Thinking Anew – Stepping into the unknown

John Glenn: American astronaut was a devoutly religious man  who saw no conflict between his belief in God and in science.  Photograph: George Shelton/Nasa

John Glenn: American astronaut was a devoutly religious man who saw no conflict between his belief in God and in science. Photograph: George Shelton/Nasa

 

John Glenn, the American astronaut, who died recently, was by any measure a remarkable man. Following wartime service as a pilot, his journey to fame began when he signed up as a test pilot for the American space programme, and in 1962 achieved world fame when he became the first American to orbit the Earth. What is perhaps less well-known is that he was a devoutly religious man, an elder in the Presbyterian Church, who saw no conflict between his belief in God and in science. “I don’t see that I’m any less religious,” he said, “by the fact that I can appreciate the fact that science just records that we change with evolution and time, and that’s a fact. It doesn’t mean it’s less wondrous and it doesn’t mean that there can’t be some power greater than any of us that has been behind and is behind whatever is going on.”

In his later years he returned to space, and from there in an interview with ground-based journalists observed: “Looking at the Earth from this vantage point, looking at this kind of creation and to not believe in God, to me, is impossible. To see (Earth) laid out like that only strengthens my beliefs.”

Experience

Stepping into the unknown is of course part of everyday life, an important reminder as one year ends and another begins. Life is lived forward and we have no choice but to move ahead with time. From a religious perspective we can be encouraged by the story of Abraham, the father of faith, who at the beginning of his great faith adventure left his home, his land – all that was familiar – not knowing where he was going.

In his book Fear and Trembling, the Danish philosopher Søren Kierkegaard observed: “By faith Abraham went out from the land of his fathers and became a sojourner in the land of promise. He left one thing behind, took one thing with him: he left his earthly understanding behind and took faith with him.”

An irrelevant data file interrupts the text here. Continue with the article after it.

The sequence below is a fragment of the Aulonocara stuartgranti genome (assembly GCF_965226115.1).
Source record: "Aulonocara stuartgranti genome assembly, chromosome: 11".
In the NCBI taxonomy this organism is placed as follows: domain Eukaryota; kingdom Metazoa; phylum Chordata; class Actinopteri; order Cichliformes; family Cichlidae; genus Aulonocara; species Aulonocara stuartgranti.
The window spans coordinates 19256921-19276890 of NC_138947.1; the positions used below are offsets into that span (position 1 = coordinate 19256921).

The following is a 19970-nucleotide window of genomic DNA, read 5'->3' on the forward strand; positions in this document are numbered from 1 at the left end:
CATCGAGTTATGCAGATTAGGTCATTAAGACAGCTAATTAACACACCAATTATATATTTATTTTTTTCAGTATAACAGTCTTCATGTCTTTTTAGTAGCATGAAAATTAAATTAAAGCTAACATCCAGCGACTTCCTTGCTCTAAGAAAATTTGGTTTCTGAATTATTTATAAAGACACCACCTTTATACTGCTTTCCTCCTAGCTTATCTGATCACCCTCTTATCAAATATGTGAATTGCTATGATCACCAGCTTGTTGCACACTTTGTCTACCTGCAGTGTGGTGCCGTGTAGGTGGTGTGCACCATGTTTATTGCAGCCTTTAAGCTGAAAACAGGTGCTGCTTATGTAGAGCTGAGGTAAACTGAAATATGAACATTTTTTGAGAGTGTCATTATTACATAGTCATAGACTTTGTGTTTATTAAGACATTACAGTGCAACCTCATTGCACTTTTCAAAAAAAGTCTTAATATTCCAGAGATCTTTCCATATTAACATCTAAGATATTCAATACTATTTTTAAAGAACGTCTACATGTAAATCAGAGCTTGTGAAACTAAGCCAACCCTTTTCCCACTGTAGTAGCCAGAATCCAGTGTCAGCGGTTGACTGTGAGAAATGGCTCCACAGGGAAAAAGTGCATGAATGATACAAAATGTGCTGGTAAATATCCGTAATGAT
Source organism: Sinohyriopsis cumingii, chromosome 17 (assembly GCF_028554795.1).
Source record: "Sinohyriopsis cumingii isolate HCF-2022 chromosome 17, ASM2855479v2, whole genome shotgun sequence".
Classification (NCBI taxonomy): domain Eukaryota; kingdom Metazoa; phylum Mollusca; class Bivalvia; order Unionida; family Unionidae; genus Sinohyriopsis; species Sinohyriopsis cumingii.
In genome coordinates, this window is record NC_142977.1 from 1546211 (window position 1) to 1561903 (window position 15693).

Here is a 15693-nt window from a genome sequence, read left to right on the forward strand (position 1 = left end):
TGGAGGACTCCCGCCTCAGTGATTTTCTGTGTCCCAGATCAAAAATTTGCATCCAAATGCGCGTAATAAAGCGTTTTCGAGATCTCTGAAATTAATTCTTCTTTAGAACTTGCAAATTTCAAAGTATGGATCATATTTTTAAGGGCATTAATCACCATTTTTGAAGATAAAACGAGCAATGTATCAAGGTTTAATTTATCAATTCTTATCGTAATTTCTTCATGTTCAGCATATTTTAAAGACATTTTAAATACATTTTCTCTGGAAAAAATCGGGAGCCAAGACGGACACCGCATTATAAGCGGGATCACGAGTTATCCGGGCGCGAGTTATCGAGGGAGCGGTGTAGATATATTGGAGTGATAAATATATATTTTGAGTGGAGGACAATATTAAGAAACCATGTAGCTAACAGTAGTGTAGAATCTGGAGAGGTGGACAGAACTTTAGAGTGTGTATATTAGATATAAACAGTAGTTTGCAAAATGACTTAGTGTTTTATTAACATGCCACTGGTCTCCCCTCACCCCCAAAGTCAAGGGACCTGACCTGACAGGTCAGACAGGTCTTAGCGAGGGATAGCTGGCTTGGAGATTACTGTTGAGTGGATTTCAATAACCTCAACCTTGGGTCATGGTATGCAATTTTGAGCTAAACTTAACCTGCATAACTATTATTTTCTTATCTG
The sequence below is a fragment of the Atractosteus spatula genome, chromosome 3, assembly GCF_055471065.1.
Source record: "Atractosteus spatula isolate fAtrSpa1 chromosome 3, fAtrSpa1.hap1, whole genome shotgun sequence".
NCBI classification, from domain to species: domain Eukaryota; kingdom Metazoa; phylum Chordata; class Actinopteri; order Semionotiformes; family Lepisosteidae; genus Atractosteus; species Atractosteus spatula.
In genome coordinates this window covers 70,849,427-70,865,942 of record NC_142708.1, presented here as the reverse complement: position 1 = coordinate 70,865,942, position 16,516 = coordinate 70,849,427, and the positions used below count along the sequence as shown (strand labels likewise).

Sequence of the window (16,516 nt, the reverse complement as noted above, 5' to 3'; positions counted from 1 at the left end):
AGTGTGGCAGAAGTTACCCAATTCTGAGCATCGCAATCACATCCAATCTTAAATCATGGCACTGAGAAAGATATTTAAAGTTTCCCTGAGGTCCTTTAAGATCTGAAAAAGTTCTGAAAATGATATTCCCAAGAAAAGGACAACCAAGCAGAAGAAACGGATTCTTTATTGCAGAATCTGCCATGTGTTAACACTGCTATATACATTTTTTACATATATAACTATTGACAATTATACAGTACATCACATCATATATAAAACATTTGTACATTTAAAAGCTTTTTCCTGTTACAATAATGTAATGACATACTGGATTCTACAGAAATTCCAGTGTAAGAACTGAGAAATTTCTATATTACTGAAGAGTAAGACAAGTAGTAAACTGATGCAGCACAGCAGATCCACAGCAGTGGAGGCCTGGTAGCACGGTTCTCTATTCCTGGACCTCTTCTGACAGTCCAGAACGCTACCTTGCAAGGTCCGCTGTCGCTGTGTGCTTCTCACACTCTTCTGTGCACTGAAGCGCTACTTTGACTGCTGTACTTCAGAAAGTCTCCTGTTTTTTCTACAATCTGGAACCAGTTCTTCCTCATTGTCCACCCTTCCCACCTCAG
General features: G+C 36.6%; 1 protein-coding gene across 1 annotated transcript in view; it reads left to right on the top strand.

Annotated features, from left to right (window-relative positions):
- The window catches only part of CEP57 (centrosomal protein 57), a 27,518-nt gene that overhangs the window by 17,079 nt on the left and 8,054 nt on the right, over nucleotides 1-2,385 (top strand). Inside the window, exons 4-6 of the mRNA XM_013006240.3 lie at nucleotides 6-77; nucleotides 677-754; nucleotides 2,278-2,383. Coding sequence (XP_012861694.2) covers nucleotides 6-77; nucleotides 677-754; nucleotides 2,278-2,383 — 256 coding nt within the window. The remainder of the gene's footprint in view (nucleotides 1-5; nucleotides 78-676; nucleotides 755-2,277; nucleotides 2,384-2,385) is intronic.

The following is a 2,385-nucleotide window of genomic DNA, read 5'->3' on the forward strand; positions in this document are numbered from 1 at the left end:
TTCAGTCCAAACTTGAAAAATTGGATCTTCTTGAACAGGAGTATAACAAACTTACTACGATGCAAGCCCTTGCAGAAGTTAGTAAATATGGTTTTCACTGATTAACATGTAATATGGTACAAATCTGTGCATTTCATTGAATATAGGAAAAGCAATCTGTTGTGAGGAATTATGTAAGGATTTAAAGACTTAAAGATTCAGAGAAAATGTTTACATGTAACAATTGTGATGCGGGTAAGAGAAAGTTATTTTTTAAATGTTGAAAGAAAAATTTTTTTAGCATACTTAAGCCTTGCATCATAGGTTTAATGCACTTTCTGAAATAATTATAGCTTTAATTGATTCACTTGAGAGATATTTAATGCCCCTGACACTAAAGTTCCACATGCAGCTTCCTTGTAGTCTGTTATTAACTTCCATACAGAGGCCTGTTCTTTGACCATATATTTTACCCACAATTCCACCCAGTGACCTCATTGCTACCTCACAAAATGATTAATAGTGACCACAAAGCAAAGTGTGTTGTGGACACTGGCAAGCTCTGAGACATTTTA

Abraham’s faith was filled with potential for it rested on the promise of God. This is the direct opposite of modern secular thinking, where faith is abandoned and there is no promise beyond oneself.

Although we are still in the season of Christmas, the truth is that we are already moving on, getting back to “normal”, whatever that means. It is important to hold on to the message of Christmas as we face the future while leaving behind what the poet John Betjeman called “the sweet and silly Christmas things”.

The Hungarian writer Ladislas Boros was aware of the importance of this when he wrote in Feast of Silence: “We are not simply at the mercy of the hopeless and often bad experiences that we have in the everyday life. These do not ultimately determine what we are and what we may become. New and unexpected things can always rise up out of our lives because there is, despite all the anxiety and unhappiness that surrounds us, a hidden source of salvation in the world that can begin to flow at any time. Something that is bright and pure and not simply superstitious or wildly enthusiastic is proclaimed in this Christmas mood. It is that, despite all the evidence that exists in the world as we know it, there is a way from darkness into light: there is a light shining in the darkness of the night.”

In his poem Christmas, John Betjeman, while expressing appreciation for the traditions we associate with this joyful season, nonetheless in the final verse reminds us of what is really worth holding on to when everything else has been put away: No love that in a family dwells, / No carolling in frosty air, /Nor all the steeple-shaking bells/ Can with this single Truth compare/ That God was man in Palestine / And lives today in Bread and Wine.

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